Before my jets could get here, I started having a new problem. If I twist the throttle too fast at take off, I lose a cylinder until I either back off the throttle or the RPM's get up to around 2500. If I ease the throttle up, no problems. I get smooth acceleration all throught the powerband. Not knowing what could be the cause of such a sudden problem, I back tracked what I had done to the bike. I had cleaned the carbs, replaced the sparkplugs with Autolite AC 63's (that's another irritating point), and changed the oil. I decided that it must have been something I did when I cleaned the carbs, so I pulled them back out and checked everything. The slides were a bit sticky because I had cleaned the lubricant off of them. Knowing how important it is for slides to move quickly, I figured that was the problem. I got some good engine parts lube and doused them with it. After I put the carbs back together and put everything back on the bike, I figured it would run like a top again... No such luck.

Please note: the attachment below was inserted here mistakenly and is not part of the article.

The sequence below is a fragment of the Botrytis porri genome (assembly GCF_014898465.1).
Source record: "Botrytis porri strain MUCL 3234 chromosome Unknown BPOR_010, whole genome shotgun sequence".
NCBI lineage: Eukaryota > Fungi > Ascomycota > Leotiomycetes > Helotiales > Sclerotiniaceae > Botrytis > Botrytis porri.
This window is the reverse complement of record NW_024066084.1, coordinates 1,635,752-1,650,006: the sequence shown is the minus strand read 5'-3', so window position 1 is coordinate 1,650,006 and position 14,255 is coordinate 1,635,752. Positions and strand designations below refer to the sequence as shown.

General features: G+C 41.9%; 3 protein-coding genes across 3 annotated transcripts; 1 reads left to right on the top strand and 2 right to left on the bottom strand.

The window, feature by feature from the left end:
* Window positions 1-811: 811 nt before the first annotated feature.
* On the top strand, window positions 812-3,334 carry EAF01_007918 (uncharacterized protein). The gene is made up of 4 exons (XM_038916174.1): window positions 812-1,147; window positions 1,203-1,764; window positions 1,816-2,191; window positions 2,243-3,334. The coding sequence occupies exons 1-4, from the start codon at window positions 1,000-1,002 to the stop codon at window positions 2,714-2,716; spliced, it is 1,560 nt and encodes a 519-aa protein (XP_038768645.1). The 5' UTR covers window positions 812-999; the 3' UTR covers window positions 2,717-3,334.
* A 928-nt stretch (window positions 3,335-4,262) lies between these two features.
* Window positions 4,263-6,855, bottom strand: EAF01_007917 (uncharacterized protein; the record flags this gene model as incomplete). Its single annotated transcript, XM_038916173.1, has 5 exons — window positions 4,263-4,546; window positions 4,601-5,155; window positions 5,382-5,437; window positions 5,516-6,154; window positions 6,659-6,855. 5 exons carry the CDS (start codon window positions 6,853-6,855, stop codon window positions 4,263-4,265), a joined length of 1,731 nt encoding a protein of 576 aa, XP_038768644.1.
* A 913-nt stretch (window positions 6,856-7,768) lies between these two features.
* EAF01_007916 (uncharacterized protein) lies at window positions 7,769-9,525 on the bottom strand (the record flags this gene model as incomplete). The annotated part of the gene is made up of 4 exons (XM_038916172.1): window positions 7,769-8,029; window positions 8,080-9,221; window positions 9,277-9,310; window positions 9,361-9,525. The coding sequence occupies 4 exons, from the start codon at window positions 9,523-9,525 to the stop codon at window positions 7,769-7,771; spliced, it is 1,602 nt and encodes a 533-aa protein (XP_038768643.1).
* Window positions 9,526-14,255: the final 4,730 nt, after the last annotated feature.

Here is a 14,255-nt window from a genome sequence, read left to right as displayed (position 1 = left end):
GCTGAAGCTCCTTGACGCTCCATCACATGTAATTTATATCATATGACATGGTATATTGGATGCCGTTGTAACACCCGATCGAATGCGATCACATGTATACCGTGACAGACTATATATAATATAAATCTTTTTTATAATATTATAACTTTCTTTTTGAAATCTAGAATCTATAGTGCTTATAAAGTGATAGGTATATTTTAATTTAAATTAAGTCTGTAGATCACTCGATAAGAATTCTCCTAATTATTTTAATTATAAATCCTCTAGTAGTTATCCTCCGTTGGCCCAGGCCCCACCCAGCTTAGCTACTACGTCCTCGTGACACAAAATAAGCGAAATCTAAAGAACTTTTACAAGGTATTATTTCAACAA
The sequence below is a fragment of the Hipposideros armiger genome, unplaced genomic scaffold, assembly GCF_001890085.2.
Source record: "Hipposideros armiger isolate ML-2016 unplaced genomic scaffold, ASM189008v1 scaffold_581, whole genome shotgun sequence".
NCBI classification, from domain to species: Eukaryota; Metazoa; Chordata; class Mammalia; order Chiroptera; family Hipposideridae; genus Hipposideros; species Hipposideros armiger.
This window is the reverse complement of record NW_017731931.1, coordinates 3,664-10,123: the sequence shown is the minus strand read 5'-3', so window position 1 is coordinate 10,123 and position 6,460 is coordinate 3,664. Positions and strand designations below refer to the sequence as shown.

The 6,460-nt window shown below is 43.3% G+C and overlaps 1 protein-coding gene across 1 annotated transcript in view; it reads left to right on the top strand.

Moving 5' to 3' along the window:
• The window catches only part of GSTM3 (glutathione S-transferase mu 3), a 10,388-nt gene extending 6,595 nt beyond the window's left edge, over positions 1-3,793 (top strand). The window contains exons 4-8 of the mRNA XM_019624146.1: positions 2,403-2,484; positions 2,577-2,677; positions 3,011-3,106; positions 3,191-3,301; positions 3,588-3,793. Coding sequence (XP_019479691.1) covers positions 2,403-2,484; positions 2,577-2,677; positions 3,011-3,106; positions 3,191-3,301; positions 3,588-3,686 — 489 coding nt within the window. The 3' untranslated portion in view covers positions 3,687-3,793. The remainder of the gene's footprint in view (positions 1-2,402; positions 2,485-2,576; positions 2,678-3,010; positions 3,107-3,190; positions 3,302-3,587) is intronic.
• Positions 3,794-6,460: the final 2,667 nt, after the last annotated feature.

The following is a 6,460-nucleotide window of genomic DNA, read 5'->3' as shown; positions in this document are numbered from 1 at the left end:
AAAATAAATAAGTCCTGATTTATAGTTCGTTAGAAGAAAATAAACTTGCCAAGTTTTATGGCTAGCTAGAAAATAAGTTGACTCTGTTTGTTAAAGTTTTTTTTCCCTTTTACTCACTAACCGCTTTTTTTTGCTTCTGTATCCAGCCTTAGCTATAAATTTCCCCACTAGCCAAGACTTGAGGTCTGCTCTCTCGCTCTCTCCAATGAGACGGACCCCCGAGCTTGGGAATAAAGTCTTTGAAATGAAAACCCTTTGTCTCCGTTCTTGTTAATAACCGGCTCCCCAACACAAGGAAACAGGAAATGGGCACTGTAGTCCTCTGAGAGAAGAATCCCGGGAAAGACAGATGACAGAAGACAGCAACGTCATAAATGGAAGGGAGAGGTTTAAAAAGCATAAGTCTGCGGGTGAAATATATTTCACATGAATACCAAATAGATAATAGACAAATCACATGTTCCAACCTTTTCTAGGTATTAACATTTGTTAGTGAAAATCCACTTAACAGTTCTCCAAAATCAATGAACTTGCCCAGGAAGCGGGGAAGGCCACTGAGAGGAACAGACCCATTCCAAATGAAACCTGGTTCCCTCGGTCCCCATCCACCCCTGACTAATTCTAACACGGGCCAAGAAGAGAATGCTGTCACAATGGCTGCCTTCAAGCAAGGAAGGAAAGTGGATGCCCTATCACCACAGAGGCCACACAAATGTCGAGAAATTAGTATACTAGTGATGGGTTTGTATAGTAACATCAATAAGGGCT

The jets came in and I pulled the carbs AGAIN. (I hate pulling those things. I would dearly love to go to a single carb setup.) I installed the new jets and put everything back together. It fired right up. I took it out of the driveway and... lost a cylinder. I have now gone through and recleaned the carbs, reset the pilot screws, replaced the plugs and the main jets and cleaned the carbs again. I still have not solved this problem, though I am getting much better gas mileage.